Another important aspect of this survey is that benefits continue to play an important role in an employee's loyalty and decision to stay with a company. When asked which work-related factors make them feel most loyal to their employers, 81% of employees cited health benefits as important, second only to salary/wages.

Likewise, among employees, retirement benefits are on par with advancement opportunities as an important factor in loyalty. This was cited by 72% of respondents.

In fact, benefits are becoming a significant reason why an employee stays with a company. Forty-five percent of those surveyed say benefits are an important reason why they remain with their current employer, up from 33% a year ago. An additional 33% say benefits were an important factor attracting them to their current job, up from 28% last year. Of course statistics such as this drive results; employees can surely expect that employers who want to retain their employees or even have satisfied employees while they remain with the company and until they go to other pastures, are going to start providing more benefits or those that are geared toward specific populations.

This is a lesson that employers need to learn: With so many employees approaching retirement, they can do more to address the needs of an aging workforce. As more baby boomers begin to retire and/or approach retirement, employers need to take another look at their benefits offerings. The study reveals that nearly three-quarters of employers that currently offer retiree benefits expect the dollar amount of these benefits to increase in the next five years, compared to 63% last year.

Benefits 2020 http://www.cfo.com/article.cfm/5490995/c_2984379/?f=archives

The future of health and retirement plans presents big challenges for employers and employees. David Katz: CFO

This is what employees are interested in 2008. What about another decade or so? What will employees be asking for then? With the cost of benefits already climbing rapidly, and increasingly employees having to pay more of their own benefits, what is in store for another ten to fifteen years down the pike?

According to this article by Katz of CFO Magazine, this situation is only going to get worse. Employees are going to have to pay increasingly larger percentages of their benefits in the future decades. it's only going to get worse. That is what some of the most well-known employee-benefits "gurus" are saying. For example, Dallas Salisbury, the CEO of the Employee Benefit Research Institute, a Washington, D.C., respected, nonpartisan think tank in Washington, D.C., does not see a rosy picture in the future when it comes to employee benefits in the next decade and a half.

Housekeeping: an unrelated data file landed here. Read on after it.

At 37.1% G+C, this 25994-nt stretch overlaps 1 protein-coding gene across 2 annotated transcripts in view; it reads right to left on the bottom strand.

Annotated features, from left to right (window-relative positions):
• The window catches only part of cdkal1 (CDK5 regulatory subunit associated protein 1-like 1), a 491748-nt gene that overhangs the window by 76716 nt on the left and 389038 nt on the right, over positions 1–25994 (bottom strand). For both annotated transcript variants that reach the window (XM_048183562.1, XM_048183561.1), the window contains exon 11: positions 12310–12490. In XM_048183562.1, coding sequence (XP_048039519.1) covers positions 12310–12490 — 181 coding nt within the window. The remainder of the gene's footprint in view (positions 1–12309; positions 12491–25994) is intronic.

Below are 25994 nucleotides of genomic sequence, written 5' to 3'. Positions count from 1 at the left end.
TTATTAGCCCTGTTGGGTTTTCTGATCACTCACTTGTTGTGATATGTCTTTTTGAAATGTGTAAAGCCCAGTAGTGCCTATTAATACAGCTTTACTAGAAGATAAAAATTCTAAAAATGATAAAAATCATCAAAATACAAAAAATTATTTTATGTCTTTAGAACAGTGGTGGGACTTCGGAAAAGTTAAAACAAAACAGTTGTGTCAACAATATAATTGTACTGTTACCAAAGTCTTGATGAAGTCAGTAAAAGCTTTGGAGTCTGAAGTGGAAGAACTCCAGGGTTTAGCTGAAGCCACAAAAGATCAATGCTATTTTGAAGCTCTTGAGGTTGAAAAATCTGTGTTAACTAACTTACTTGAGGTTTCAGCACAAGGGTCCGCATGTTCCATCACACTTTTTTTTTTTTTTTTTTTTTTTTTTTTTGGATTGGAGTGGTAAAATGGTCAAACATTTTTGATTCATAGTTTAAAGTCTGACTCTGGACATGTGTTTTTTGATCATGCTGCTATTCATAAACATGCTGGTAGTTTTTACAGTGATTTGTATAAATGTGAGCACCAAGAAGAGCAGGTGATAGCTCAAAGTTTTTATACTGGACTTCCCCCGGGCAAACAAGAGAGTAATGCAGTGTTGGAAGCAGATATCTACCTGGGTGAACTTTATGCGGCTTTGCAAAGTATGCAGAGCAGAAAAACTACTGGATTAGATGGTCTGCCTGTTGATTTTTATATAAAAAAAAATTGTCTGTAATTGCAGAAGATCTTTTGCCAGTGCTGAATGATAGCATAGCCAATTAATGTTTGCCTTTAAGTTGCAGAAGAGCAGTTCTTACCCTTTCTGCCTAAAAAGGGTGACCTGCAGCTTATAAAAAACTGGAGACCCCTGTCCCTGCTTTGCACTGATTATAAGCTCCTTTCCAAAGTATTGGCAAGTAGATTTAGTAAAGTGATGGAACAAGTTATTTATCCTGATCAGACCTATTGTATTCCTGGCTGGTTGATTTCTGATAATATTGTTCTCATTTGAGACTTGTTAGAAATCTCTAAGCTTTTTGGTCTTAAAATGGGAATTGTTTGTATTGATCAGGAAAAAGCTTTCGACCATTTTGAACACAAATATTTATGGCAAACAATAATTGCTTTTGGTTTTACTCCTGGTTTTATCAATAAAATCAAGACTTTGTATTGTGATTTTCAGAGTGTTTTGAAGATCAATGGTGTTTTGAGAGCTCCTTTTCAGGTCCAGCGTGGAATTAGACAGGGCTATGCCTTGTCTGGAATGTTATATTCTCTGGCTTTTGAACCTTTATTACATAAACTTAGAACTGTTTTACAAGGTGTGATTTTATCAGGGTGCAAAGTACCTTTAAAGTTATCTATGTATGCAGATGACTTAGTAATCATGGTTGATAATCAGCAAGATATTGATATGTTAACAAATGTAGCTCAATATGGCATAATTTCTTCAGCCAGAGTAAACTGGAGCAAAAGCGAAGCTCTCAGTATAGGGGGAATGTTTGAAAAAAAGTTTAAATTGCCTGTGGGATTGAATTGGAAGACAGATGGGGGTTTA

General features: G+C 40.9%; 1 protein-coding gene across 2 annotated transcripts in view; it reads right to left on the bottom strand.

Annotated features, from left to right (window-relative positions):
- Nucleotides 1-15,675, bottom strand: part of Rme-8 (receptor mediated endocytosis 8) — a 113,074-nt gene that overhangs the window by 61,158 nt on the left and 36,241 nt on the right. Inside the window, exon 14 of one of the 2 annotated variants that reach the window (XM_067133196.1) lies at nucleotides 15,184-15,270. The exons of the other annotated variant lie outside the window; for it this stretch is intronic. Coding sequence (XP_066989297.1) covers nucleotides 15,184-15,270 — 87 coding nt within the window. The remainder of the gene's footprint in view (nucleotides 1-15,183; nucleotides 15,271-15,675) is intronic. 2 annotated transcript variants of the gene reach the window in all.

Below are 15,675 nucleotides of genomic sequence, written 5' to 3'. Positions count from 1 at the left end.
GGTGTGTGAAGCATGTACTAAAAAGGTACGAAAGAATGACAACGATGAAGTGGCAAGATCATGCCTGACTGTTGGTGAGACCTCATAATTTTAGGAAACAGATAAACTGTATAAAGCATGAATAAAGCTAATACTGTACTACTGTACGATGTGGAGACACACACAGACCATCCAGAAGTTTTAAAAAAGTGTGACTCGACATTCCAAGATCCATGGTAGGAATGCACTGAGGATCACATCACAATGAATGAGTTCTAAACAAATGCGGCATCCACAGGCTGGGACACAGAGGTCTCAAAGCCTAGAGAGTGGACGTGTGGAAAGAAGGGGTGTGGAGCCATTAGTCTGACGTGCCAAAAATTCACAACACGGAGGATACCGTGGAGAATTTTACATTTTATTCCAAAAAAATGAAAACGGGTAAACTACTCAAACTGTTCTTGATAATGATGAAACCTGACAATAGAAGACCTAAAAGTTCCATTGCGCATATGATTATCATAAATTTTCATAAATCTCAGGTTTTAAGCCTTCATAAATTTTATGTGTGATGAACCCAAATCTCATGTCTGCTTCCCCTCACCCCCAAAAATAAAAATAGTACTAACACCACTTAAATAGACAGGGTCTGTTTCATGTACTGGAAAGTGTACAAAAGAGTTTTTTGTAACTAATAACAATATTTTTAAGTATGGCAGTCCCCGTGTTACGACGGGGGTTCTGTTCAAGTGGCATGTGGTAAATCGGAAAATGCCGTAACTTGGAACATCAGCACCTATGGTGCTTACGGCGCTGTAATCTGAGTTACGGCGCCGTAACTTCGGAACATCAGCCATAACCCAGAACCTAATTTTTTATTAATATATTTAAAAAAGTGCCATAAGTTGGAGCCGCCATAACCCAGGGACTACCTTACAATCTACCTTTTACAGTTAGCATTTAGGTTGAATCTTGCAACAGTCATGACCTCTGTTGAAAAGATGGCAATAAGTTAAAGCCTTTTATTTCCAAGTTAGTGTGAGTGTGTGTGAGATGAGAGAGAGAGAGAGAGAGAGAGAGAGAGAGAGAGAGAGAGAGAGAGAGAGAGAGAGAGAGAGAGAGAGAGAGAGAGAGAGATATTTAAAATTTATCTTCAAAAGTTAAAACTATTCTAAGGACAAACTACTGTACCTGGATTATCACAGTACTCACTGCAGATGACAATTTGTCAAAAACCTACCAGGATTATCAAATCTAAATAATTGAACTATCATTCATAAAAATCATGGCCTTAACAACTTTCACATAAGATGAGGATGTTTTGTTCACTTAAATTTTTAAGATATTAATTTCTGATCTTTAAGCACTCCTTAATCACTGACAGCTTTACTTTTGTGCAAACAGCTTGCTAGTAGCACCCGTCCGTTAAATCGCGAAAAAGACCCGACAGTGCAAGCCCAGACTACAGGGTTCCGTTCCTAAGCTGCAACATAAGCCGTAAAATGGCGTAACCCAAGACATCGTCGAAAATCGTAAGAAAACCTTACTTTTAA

First, benefits cuts are going to continue, Salisbury says. By the year 2020, the numbers of the medically uninsured are going to be significantly higher. This is because by this date, Social Security, if nothing is done by then, is expected to become cash-flow negative. Without this safety net, employees will have a very difficult time retiring, because they haven't saved enough and the standard of living keeps on going up and up. Look what happened this year with the price of oil and the ramifications of that. It is als expected that retiree medical coverage, which has been cut in half, will be halved again.

Yet, remember that employees want benefits in order to be loyal and stay with a company, as noted above. Then how are companies going to do both? Simultaneously, a large number of organizations will be forced to offer generous benefits to at least a portion of the domestic workforce, since a shortage of labor -- already seen presently in some high-end manufacturing and health-sector jobs and only getting worse with the high number of expected retirments to come -- strengthens. Financial Officers and boards will have to stretch benefit dollars further to balance these competing interests.

Finding this balance between the rock and hard place is going to result in three scenarios:

The shift to defined-contribution health and retirement benefits promotes less-efficient use of resources.

Up to now, the 401(k) plans have been the preferred way of providing retirement benefits. Presently, healthcare,… [END OF PREVIEW] . . . READ MORE